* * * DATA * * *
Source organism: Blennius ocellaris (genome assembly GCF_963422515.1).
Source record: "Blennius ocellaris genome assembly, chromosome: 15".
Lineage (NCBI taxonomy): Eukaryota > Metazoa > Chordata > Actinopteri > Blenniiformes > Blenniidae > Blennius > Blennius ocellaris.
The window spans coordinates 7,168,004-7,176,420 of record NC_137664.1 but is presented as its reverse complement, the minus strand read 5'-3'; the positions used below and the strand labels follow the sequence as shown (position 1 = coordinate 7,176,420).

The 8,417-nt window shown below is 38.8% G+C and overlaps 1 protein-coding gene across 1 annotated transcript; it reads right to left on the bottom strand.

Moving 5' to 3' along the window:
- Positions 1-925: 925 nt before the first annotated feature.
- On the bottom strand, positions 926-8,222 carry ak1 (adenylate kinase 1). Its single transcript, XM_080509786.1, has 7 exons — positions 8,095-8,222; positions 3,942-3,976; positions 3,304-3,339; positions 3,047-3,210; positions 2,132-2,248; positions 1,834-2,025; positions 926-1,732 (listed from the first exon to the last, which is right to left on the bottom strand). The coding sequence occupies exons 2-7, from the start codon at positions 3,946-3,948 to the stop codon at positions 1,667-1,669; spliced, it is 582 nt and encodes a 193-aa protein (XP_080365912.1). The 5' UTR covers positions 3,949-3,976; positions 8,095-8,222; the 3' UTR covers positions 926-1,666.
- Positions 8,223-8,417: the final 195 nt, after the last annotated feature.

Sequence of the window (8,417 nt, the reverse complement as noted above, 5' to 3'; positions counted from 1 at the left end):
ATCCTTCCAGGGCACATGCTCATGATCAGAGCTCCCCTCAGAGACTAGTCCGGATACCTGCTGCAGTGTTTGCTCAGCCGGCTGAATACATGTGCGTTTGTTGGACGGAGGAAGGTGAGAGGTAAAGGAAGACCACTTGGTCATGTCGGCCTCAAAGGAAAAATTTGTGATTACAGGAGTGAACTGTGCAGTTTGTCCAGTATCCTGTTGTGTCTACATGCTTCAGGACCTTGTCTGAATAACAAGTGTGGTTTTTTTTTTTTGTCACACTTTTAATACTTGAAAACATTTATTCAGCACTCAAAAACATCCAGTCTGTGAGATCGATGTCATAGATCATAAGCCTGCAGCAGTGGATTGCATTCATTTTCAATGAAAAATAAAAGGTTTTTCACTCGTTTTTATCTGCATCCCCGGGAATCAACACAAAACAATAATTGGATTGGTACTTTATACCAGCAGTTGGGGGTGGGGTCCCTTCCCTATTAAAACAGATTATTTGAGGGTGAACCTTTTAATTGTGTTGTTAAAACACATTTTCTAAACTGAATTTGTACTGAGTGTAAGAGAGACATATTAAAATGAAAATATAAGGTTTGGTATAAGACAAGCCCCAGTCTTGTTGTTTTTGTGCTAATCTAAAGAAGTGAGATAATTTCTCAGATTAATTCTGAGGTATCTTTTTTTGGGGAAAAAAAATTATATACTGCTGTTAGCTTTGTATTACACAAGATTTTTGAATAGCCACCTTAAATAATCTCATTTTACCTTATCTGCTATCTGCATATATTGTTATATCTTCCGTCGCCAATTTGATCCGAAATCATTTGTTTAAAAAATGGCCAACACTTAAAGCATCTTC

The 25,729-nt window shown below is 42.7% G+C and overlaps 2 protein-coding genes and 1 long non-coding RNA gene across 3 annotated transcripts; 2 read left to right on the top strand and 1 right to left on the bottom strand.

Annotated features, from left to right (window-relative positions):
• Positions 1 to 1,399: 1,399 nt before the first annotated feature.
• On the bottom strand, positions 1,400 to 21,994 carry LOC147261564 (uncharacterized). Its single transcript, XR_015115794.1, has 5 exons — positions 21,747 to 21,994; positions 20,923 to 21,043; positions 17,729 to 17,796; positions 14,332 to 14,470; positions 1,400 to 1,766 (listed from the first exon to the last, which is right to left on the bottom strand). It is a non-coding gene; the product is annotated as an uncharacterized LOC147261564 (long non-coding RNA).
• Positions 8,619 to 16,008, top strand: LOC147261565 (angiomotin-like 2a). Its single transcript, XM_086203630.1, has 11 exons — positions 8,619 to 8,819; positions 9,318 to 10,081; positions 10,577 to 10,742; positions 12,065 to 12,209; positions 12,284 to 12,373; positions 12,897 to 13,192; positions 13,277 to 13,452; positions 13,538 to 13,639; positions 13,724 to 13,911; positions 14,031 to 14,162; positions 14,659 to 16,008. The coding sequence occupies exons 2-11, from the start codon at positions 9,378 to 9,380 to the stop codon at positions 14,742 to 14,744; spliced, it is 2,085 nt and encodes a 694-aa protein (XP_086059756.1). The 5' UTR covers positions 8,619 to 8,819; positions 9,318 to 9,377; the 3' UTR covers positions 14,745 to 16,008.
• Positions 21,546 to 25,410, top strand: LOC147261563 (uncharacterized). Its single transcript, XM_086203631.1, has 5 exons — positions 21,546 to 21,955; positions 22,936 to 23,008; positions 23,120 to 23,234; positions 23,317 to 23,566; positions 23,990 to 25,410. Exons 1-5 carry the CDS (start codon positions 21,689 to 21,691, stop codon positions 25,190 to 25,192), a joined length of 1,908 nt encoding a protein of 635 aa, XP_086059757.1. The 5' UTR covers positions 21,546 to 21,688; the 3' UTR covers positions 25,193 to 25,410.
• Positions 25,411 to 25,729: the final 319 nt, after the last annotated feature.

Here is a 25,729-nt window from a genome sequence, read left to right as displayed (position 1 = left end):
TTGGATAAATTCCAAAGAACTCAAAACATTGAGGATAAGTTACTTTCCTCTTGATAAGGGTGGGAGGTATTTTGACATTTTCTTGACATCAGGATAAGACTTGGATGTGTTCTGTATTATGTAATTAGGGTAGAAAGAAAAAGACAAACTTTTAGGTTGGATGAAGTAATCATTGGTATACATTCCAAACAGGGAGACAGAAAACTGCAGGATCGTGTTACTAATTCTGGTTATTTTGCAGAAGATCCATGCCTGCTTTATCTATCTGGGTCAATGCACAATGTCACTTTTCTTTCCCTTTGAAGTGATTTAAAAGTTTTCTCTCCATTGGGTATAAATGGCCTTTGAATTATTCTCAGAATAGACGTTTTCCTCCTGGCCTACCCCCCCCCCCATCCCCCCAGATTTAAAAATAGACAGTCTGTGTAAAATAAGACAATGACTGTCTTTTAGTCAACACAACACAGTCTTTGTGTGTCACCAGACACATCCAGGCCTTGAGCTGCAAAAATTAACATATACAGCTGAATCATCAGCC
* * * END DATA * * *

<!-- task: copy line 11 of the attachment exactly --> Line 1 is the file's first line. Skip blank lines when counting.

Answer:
ATCCTTCCAGGGCACATGCTCATGATCAGAGCTCCCCTCAGAGACTAGTCCGGATACCTGCTGCAGTGTTTGCTCAGCCGGCTGAATACATGTGCGTTTGTTGGACGGAGGAAGGTGAGAGGTAAAGGAAGACCACTTGGTCATGTCGGCCTCAAAGGAAAAATTTGTGATTACAGGAGTGAACTGTGCAGTTTGTCCAGTATCCTGTTGTGTCTACATGCTTCAGGACCTTGTCTGAATAACAAGTGTGGTTTTTTTTTTTTGTCACACTTTTAATACTTGAAAACATTTATTCAGCACTCAAAAACATCCAGTCTGTGAGATCGATGTCATAGATCATAAGCCTGCAGCAGTGGATTGCATTCATTTTCAATGAAAAATAAAAGGTTTTTCACTCGTTTTTATCTGCATCCCCGGGAATCAACACAAAACAATAATTGGATTGGTACTTTATACCAGCAGTTGGGGGTGGGGTCCCTTCCCTATTAAAACAGATTATTTGAGGGTGAACCTTTTAATTGTGTTGTTAAAACACATTTTCTAAACTGAATTTGTACTGAGTGTAAGAGAGACATATTAAAATGAAAATATAAGGTTTGGTATAAGACAAGCCCCAGTCTTGTTGTTTTTGTGCTAATCTAAAGAAGTGAGATAATTTCTCAGATTAATTCTGAGGTATCTTTTTTTGGGGAAAAAAAATTATATACTGCTGTTAGCTTTGTATTACACAAGATTTTTGAATAGCCACCTTAAATAATCTCATTTTACCTTATCTGCTATCTGCATATATTGTTATATCTTCCGTCGCCAATTTGATCCGAAATCATTTGTTTAAAAAATGGCCAACACTTAAAGCATCTTC